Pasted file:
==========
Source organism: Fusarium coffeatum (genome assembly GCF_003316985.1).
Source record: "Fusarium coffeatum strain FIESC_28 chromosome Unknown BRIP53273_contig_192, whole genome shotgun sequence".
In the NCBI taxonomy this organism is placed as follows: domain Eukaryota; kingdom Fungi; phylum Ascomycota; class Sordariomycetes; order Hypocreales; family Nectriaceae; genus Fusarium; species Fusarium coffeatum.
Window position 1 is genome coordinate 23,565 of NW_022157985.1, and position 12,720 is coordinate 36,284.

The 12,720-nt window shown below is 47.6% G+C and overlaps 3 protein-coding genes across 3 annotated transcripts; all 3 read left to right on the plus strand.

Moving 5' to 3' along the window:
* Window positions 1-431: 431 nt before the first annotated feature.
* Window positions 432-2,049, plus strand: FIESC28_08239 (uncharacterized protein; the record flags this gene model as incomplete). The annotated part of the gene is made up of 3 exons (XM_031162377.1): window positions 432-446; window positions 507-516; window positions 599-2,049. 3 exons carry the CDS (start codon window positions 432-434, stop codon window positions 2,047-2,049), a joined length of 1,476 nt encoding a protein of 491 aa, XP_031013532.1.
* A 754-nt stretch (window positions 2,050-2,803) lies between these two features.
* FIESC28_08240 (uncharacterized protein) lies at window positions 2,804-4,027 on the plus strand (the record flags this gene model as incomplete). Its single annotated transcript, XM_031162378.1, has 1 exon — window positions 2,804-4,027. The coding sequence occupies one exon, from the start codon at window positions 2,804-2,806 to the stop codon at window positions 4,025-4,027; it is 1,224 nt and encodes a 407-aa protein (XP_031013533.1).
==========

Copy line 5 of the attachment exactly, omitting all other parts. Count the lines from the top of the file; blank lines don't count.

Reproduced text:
The 12,720-nt window shown below is 47.6% G+C and overlaps 3 protein-coding genes across 3 annotated transcripts; all 3 read left to right on the plus strand.